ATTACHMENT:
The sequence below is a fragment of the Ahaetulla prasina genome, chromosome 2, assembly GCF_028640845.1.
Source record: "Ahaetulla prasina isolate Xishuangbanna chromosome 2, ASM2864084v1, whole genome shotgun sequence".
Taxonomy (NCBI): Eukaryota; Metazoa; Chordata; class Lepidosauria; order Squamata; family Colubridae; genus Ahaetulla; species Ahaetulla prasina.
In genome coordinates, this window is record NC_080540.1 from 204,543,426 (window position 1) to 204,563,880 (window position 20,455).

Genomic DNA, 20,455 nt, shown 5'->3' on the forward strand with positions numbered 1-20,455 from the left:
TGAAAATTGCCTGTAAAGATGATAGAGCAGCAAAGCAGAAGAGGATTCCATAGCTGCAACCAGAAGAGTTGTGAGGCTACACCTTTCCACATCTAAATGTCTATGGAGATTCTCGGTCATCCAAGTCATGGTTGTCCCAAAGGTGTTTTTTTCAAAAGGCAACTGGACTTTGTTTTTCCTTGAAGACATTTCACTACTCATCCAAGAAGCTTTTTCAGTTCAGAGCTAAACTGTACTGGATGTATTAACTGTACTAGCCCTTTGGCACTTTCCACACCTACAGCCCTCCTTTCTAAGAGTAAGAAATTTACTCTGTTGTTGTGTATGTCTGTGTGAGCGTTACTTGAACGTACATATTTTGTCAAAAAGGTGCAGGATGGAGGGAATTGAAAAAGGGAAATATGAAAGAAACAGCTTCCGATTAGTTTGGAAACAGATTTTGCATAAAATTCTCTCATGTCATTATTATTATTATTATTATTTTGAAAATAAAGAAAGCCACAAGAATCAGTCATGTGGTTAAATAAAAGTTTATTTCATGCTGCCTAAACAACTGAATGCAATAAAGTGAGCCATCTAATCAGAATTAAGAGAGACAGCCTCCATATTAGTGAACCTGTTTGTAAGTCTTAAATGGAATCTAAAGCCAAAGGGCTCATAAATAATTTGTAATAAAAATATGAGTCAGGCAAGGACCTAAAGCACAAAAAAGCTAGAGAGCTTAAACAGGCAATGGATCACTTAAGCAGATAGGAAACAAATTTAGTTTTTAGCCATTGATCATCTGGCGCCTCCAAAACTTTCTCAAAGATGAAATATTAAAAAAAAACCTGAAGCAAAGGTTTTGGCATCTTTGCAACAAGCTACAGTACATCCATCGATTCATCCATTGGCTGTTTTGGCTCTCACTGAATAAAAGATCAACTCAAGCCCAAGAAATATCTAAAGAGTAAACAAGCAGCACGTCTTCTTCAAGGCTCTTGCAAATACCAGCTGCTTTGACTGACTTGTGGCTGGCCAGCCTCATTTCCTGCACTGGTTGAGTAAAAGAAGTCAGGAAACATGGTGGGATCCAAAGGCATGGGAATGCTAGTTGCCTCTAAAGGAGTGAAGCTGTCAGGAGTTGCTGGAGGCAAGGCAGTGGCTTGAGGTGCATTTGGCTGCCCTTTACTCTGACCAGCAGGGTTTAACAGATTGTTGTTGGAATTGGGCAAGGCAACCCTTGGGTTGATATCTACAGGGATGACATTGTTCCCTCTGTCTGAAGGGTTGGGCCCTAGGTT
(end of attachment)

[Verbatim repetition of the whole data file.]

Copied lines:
The sequence below is a fragment of the Ahaetulla prasina genome, chromosome 2, assembly GCF_028640845.1.
Source record: "Ahaetulla prasina isolate Xishuangbanna chromosome 2, ASM2864084v1, whole genome shotgun sequence".
Taxonomy (NCBI): Eukaryota; Metazoa; Chordata; class Lepidosauria; order Squamata; family Colubridae; genus Ahaetulla; species Ahaetulla prasina.
In genome coordinates, this window is record NC_080540.1 from 204,543,426 (window position 1) to 204,563,880 (window position 20,455).

Genomic DNA, 20,455 nt, shown 5'->3' on the forward strand with positions numbered 1-20,455 from the left:
TGAAAATTGCCTGTAAAGATGATAGAGCAGCAAAGCAGAAGAGGATTCCATAGCTGCAACCAGAAGAGTTGTGAGGCTACACCTTTCCACATCTAAATGTCTATGGAGATTCTCGGTCATCCAAGTCATGGTTGTCCCAAAGGTGTTTTTTTCAAAAGGCAACTGGACTTTGTTTTTCCTTGAAGACATTTCACTACTCATCCAAGAAGCTTTTTCAGTTCAGAGCTAAACTGTACTGGATGTATTAACTGTACTAGCCCTTTGGCACTTTCCACACCTACAGCCCTCCTTTCTAAGAGTAAGAAATTTACTCTGTTGTTGTGTATGTCTGTGTGAGCGTTACTTGAACGTACATATTTTGTCAAAAAGGTGCAGGATGGAGGGAATTGAAAAAGGGAAATATGAAAGAAACAGCTTCCGATTAGTTTGGAAACAGATTTTGCATAAAATTCTCTCATGTCATTATTATTATTATTATTATTTTGAAAATAAAGAAAGCCACAAGAATCAGTCATGTGGTTAAATAAAAGTTTATTTCATGCTGCCTAAACAACTGAATGCAATAAAGTGAGCCATCTAATCAGAATTAAGAGAGACAGCCTCCATATTAGTGAACCTGTTTGTAAGTCTTAAATGGAATCTAAAGCCAAAGGGCTCATAAATAATTTGTAATAAAAATATGAGTCAGGCAAGGACCTAAAGCACAAAAAAGCTAGAGAGCTTAAACAGGCAATGGATCACTTAAGCAGATAGGAAACAAATTTAGTTTTTAGCCATTGATCATCTGGCGCCTCCAAAACTTTCTCAAAGATGAAATATTAAAAAAAAACCTGAAGCAAAGGTTTTGGCATCTTTGCAACAAGCTACAGTACATCCATCGATTCATCCATTGGCTGTTTTGGCTCTCACTGAATAAAAGATCAACTCAAGCCCAAGAAATATCTAAAGAGTAAACAAGCAGCACGTCTTCTTCAAGGCTCTTGCAAATACCAGCTGCTTTGACTGACTTGTGGCTGGCCAGCCTCATTTCCTGCACTGGTTGAGTAAAAGAAGTCAGGAAACATGGTGGGATCCAAAGGCATGGGAATGCTAGTTGCCTCTAAAGGAGTGAAGCTGTCAGGAGTTGCTGGAGGCAAGGCAGTGGCTTGAGGTGCATTTGGCTGCCCTTTACTCTGACCAGCAGGGTTTAACAGATTGTTGTTGGAATTGGGCAAGGCAACCCTTGGGTTGATATCTACAGGGATGACATTGTTCCCTCTGTCTGAAGGGTTGGGCCCTAGGTT